In the intervening timeframe, we have seen a host of studies suggest that opioid tapering can introduce many iatrogenic health risks, including opioid overdose,9 increased pain, suicidality, and suicide.10 A pervasive notion that reducing opioids uniformly confers health benefits is unsupported. Data suggest that opioid dose changes, in either direction, confer health risks to the patient.9 In short, efforts to correct opioid prescribing health risks should not introduce new risks to the broader population; this is one issue to be tackled by the authors of the upcoming revision and new national guidance on opioid prescribing.

The CDC is in the beginning stages of updating the 2016 Opioid Prescribing Guideline. In December 2019 the creation of the Opioid Workgroup was approved by the Board of Scientific Counselors of the National Center for Injury Prevention and Control (BSC/NCIPC). The primary purpose of the opioid workgroup is to review evidence, draft updates to the guideline for prescribing opioids and to develop a report that will provide the Opioid Workgroup's findings and observations about the draft guideline to the BSC/NCIPC. The full roster of the Opioid Workgroup may be viewed here, and I am pleased to be included. Importantly, the roster includes a range of stakeholders, including advocacy and patient representatives.

The CDC issued a federal docket (CDC-2020-0029) requesting public and stakeholder opinions on revising the 2016 Opioid Prescribing Guideline. The American Medical Association responded and noted that “many health insurance plans and pharmacy benefit managers have used to the 2016 CDC Guidelines to justify inappropriate one-size-fits-all restrictions on opioid analgesics while also maintaining restricted access to other therapies for pain.”11  The AMA docket response cited the American Board of Pain Medicine survey which found that:

  • 72% of pain medicine specialists said that they—or their patients—have been required to reduce the quantity or dose of medication they have prescribed;
  • 92% of pain medicine specialists said that they have been required to submit a prior authorization for non-opioid pain care—with the physicians and their staff spending hours per day on such requests; and
  • 66% of pain medicine specialists said that they have had to hire additional staff to handle the prior authorization requirements.

The letter cites that the misapplication of the CDC Guideline, coupled with additional barriers to pain care, have undermined best practices for pain care and require correction with a focus on improved pain care.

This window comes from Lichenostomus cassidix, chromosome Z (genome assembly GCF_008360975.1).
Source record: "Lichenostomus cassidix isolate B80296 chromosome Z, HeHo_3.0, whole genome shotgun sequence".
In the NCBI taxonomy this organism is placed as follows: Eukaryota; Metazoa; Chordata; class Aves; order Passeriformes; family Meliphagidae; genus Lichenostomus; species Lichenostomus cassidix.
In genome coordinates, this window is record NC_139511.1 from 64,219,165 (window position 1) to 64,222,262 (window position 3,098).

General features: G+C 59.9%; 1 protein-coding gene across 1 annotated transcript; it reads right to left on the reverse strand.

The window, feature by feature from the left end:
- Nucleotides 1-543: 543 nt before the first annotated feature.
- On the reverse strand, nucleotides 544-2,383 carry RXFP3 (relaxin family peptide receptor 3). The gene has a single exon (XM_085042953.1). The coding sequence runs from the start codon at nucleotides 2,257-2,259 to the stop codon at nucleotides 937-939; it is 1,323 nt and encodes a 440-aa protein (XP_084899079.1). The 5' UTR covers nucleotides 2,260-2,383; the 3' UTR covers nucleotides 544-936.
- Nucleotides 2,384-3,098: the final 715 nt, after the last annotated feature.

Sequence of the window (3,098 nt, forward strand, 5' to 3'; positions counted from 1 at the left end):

To be clear, we need better evidence on how to best implement opioid tapering. Our research group has focused on voluntary patient-centered opioid tapering with positive early results and long-term results.12-13 We are now conducting a four-state voluntary patient-centered opioid tapering study that is funded by the Patient-Centered Outcomes Research Institute (PCORI).14 The study is called Effective Management of Pain and Opioid-Free Ways to Enhance Relief (EMPOWER15). The EMPOWER study emphasizes patient choice for participation, pace of the taper, taper goals, and the taper dose result at one year. Our program emphasizes managing patient symptoms, addressing patient needs, and collecting weekly status reports from patients to inform their treatment needs and to ensure we collect high quality on the patient experience during opioid tapering. The ultimate goal is to help people achieve their lowest comfortable opioid dose over one year. We are also testing the comparative effectiveness study of two evidence-based behavioral medicine treatments to support patient outcomes for opioid and pain reduction, compared to people who receive only the taper and no behavioral support. The EMPOWER study recognizes that not all patients can or should taper opioids:  a fraction of patients need opioids as one part of a comprehensive pain care plan to address complex medical conditions and analgesic needs. Patients whose pain is best managed with opioids should not face additional stigma, burdens and barriers to care, or receive labeling along the continuum of an addictive disorder.

While many unknowns remain, the development of the CDC Opioid Workgroup, coupled with the CDC dockets soliciting public and stakeholder feedback on needed changes to the 2016 Opioid Guidelines are highly promising. The CDC has acknowledged the unintended consequences of the Guideline in its 2019 correction, the 2019 HHS tapering guidance, and in public meetings. The hope is that the upcoming efforts, and a CDC opioid prescribing guideline revision in 2021 or 2022, will place the patient at the center of pain care in the U.S., restore autonomy to prescribing physicians and clinicians, and allow direct scientific evidence to drive future opioid policies and clinical recommendations.